There are other things that mobile phones can do. Drugs, liquor, beer and luxury items were brought in right under the noses of prison guards and officials. Sex trade and other forms of entertainment were also allowed inside the penitentiary.

Recently, retired general Gregorio Catapang displayed 7,000 cans of Red Horse beer sold for P1,000 per can inside prisons. Weapons, mobile phones, drugs, and other contrabands seized in the NBP confirmed a lucrative trade inside the Bureau of Corrections.

It was impossible for Bantag and other officials not to notice these illegal activities. Bantag’s supporters said the former BJMP regional director was “clean” and “straight.” However, if the illegal trade was happening under his watch, he could not feign innocence.

The corruption inside the prison systems was so widespread and deep, a major overhaul of the justice system was needed.

For one, the number of prison guards was inadequate to manage the NBP which was built for 6,000 convicts but has a population of nearly five times at 27,000 PDLs.

The overcrowding has also forced prison guards to use PDLs to police themselves, developing a system for gangs to discipline their own members and to prevent prison riots, which the correction officers cannot handle.

In time, the relationship between prison authorities and PDLS was diluted and blurred by a bond of friendship and familiarity, and an opportunity to make money.

Prison guards were also inadequately paid and were not given a pension plan by the government, forcing many to do business with prisoners.

It was easy to sell P1,000 for a can of beer or P300,000 for a unit of the iPhone mobile phone.

Since the time of Cory Aquino when the Ferrer killings exposed dark secrets in NBP, BuCor officials have vowed to clean up the prisons system, but corruption had become so deeply rooted it needed more than a transformation and overhaul of the entire system.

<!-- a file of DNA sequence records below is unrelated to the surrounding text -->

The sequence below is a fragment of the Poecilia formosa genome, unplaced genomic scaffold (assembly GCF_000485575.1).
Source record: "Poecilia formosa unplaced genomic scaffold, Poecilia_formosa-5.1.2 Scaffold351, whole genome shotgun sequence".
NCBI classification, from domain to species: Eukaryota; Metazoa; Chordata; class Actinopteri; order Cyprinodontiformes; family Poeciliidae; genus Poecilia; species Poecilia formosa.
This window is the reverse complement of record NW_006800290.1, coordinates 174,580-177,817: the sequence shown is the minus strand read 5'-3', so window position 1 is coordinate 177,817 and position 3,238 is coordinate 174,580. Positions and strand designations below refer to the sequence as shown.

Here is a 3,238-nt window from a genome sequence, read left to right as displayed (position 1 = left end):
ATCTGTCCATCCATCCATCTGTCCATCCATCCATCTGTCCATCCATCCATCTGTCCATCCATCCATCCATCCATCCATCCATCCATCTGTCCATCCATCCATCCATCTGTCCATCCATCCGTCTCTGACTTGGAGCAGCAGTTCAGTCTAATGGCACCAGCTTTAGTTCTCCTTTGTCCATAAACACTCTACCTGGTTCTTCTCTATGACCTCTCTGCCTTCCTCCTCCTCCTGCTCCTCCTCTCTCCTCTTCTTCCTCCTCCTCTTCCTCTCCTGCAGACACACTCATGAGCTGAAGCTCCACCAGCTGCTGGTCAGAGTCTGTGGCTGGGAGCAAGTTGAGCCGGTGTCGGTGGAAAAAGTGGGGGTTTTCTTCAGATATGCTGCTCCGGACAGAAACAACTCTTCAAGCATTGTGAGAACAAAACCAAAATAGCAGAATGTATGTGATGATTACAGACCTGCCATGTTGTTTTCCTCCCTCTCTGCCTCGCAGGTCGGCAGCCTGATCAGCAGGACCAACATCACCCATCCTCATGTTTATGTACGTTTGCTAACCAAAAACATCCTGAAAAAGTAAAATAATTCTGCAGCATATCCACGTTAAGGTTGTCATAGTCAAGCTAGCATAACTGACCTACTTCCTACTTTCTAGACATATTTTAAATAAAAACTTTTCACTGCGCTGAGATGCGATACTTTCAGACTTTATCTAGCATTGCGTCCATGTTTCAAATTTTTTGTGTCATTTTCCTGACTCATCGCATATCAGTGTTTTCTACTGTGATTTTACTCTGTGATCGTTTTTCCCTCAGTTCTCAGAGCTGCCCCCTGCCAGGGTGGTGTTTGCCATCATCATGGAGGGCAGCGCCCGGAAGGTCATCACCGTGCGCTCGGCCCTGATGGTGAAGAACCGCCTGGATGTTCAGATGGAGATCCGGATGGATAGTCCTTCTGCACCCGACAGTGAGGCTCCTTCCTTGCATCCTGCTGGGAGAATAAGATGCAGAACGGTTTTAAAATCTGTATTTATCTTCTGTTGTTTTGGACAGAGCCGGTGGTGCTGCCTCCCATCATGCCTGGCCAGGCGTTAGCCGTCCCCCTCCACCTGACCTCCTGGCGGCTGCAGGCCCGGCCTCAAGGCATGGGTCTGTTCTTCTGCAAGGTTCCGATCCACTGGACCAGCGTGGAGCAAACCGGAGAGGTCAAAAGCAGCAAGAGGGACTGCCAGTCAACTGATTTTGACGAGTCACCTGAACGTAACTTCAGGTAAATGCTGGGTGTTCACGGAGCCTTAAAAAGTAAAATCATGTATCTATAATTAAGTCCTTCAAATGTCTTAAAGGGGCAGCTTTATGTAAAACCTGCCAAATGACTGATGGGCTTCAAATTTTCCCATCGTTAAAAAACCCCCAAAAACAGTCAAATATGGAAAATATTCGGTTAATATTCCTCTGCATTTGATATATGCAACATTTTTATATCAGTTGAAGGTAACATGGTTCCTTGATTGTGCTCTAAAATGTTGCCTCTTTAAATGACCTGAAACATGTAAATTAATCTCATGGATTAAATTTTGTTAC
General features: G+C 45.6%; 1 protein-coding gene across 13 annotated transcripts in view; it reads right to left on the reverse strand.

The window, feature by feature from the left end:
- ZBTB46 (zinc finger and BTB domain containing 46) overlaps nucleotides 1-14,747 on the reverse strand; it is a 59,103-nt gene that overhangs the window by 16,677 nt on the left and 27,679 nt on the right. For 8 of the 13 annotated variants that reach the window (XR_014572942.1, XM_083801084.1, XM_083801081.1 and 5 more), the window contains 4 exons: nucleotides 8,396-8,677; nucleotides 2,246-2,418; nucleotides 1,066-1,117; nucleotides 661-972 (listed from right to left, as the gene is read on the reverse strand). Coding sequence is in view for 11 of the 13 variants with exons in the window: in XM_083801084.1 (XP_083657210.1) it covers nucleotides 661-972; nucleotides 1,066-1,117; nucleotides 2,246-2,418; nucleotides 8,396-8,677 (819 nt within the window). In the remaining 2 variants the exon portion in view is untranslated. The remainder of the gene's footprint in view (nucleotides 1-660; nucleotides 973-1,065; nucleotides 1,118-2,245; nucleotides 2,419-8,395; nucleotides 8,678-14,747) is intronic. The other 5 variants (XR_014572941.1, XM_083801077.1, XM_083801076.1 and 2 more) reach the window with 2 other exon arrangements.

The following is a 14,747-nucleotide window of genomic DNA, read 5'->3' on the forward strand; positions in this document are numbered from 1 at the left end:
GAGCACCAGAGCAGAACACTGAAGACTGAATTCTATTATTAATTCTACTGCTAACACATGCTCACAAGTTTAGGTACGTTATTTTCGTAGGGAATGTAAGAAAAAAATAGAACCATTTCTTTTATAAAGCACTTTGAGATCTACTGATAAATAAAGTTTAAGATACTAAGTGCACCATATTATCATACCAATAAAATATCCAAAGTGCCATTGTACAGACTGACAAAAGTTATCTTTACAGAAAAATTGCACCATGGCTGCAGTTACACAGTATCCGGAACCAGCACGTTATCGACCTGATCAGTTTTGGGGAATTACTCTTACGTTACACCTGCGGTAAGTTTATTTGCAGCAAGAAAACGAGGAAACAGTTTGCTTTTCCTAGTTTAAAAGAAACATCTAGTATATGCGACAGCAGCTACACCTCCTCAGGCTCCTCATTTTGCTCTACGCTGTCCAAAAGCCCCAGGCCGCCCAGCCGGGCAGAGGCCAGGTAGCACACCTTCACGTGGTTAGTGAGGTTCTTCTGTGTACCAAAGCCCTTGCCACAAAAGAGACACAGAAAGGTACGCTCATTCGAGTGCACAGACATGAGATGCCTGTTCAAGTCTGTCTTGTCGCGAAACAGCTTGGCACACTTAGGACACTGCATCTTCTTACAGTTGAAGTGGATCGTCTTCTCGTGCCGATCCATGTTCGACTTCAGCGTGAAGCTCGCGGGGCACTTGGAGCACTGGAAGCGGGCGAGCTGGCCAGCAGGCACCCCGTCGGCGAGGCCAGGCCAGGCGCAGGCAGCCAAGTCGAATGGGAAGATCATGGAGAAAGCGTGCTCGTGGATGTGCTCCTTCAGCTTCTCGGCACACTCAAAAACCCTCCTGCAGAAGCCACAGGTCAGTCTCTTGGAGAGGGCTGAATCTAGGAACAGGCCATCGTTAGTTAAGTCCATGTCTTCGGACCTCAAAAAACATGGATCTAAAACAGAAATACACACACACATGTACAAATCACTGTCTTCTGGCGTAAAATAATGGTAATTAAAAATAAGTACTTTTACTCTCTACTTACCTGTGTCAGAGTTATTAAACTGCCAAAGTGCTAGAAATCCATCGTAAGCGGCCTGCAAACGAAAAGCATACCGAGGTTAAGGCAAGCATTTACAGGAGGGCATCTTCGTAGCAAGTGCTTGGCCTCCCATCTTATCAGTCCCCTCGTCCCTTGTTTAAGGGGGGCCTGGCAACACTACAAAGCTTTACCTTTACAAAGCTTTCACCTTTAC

Building a much larger corrections facility in a new site or decongesting the NBP by creating regional facilities could help manage the overcrowding. There were two huge facilities built under former president Rodrigo Duterte to serve as mega drug rehabilitation sites in Luzon and Mindanao but were not used.

The Bureau of Corrections can use these facilities temporarily as a new prison facility will rise on Mindoro island. But the most urgent concern is to stop the illegal activities inside the NBP.

It will be difficult for the people inside the corrections facility to turn a new leaf if prison authorities continue to exploit and abuse them. Some of the PDLs are not really habitual offenders but were forged into dangerous weapons and turned into hardcore criminals by a rotten system.

The time to reform the prisons facilities and the country’s corrupt and ineffective criminal justice system is now.

It has to start with the community, the police, the prosecutors, the courts, and finally the corrections system.

But the system is far from perfect. Every step has its own unique problem. Perhaps, the reform should start from the top. Leaders should be seen as upright and dedicated to reforms, helping inspire others by leading by example.